GSA Connects 2022 meeting in Denver, Colorado

Paper No. 79-4
Presentation Time: 8:55 AM


FARMER, Lang, Department of Geological Sciences and CIRES, University of Colorado, Boulder, CO 80309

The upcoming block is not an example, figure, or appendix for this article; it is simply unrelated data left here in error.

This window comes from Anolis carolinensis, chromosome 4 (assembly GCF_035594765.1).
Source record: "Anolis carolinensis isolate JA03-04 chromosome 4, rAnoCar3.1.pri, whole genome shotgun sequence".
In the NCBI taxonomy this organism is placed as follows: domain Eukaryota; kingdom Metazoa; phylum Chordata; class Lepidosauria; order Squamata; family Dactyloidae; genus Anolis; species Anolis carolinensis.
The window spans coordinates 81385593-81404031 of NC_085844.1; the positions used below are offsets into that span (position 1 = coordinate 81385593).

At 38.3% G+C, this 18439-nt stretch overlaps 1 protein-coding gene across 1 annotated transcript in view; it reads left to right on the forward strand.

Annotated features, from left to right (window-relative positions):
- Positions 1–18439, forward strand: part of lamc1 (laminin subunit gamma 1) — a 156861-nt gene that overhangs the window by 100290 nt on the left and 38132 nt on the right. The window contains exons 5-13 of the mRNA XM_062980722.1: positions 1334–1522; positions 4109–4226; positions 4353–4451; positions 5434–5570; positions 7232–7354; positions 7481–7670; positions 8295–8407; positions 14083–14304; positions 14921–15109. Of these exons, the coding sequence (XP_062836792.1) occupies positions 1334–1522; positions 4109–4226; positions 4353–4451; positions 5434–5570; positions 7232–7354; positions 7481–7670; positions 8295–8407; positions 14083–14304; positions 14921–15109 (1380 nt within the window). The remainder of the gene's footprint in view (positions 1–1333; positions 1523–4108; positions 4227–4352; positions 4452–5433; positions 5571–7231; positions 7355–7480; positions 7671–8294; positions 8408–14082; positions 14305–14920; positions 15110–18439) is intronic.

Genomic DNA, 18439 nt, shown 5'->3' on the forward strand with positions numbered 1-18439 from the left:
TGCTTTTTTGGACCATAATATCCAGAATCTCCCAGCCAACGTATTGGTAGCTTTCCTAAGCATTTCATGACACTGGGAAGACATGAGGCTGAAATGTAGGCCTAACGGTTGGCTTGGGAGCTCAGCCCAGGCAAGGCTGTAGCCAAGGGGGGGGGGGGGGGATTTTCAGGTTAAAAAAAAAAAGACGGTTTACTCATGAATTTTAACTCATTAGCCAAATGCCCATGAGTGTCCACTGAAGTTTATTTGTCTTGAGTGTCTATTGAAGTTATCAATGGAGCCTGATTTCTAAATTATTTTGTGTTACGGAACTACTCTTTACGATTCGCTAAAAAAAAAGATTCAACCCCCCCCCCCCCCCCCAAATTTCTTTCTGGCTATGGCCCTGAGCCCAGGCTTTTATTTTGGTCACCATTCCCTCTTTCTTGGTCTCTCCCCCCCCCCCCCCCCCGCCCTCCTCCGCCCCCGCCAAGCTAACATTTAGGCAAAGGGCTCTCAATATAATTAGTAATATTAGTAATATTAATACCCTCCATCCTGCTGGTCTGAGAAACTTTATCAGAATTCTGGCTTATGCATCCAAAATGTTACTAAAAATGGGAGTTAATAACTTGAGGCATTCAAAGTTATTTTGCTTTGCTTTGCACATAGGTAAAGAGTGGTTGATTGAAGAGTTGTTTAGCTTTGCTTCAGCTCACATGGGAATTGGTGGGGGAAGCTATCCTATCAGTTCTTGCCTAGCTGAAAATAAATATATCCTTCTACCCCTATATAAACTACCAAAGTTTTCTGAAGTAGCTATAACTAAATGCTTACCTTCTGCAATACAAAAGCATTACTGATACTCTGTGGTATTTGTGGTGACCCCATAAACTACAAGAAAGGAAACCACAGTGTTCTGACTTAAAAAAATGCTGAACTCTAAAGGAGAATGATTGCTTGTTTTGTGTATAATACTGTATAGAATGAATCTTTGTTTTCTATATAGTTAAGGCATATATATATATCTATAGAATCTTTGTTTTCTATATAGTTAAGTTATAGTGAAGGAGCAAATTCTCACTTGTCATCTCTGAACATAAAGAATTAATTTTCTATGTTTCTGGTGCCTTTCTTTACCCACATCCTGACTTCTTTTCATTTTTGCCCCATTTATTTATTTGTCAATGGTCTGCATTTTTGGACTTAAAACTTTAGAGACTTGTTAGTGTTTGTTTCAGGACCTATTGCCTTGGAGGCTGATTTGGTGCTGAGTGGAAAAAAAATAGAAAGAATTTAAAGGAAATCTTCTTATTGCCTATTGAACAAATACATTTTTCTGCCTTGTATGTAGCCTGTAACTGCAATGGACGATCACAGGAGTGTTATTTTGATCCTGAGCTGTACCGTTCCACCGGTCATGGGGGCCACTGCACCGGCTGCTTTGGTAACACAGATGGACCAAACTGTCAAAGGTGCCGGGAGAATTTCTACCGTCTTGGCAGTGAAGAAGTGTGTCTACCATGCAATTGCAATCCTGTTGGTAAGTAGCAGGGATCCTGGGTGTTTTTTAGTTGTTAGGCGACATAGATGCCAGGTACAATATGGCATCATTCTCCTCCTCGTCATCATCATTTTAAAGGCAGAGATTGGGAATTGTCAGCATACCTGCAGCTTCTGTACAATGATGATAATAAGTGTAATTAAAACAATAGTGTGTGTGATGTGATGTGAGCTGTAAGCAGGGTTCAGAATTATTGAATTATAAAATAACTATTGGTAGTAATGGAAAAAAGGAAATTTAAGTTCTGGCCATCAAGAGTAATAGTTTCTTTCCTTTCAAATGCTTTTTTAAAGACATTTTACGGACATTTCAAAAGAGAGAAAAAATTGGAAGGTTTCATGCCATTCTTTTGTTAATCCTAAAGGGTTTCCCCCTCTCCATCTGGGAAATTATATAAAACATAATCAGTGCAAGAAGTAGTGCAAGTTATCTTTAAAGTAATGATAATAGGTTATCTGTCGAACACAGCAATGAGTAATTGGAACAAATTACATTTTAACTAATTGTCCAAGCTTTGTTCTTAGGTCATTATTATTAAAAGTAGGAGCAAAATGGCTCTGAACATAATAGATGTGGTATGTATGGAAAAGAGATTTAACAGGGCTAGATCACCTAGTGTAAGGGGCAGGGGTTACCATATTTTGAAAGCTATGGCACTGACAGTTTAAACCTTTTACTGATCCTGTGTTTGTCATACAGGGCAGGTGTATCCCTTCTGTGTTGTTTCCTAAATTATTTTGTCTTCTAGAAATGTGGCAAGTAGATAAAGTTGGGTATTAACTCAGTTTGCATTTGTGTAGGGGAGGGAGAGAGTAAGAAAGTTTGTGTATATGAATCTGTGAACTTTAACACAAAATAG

Existing field, geochronologic, and geochemical studies demonstrate that mafic, mantle-derived volcanism occurred in many portions of the Rocky Mountain area during the Cenozoic. However, the processes that triggered mantle melting in a region underlain by Precambrian continental lithosphere, located ~1,000 km inboard of the western margin of southwestern North America (SWNA), and that had previously experienced only minor igneous activity since at least the Mesoproterozoic, remain unclear. The origin of Cenozoic mafic magmatism in the southern Rocky Mountains in northcentral Colorado is uniquely accessible for study because mantle-derived xenoliths entrained in local, Devonian kimberlites reveal the characteristics of the continental lithosphere in this region prior to Cenozoic magmatism. Mafic volcanic rocks in this area occur in two age groups . Paleocene basalts to trachybasalts were emplaced during compressional tectonism related to the Laramide Orogeny and consist of volcaniclastic cobbles and lavas with low εNd (T) (~-6) and trace element abundances similar to island arc basalts (IAB), including low Ta/Th values (<0.2). Younger basaltic rocks were syn-extensional and also have εNd (T) (~-6) but most have intermediate Ta/Th values (0.2 to 0.6) and lack obvious IAB trace element patterns. Fertile peridotite xenoliths from deeper portions (up to 250 km) of the Devonian continental lithospheric mantle (CLM) have εNd (T) that overlap values for Cenozoic basalts and demonstrate that Nd in the latter was CLM-derived. The progression from low εNd (T) <0), low Ta/Th volcanism, to low εNd (T), intermediate Ta/Th volcanism in northcentral Colorado also occurs elsewhere in SWNA and suggests a common origin for mafic volcanism throughout the region. As in other portions of SWNA, older volcanism in Colorado likely involved low-angle subduction and dehydration of oceanic lithosphere of the Farallon plate during the Laramide Orogeny, which triggered flux-induced melting of the asthenosphere even below thick Precambrian lithosphere. Younger magmatism represents decompression melting of upwelling asthenosphere induced by degradation and thinning of the CLM upon slab removal. In both time periods, mafic melts acquired low εNd (T) values via interaction with Precambrian CLM during ascent to the surface.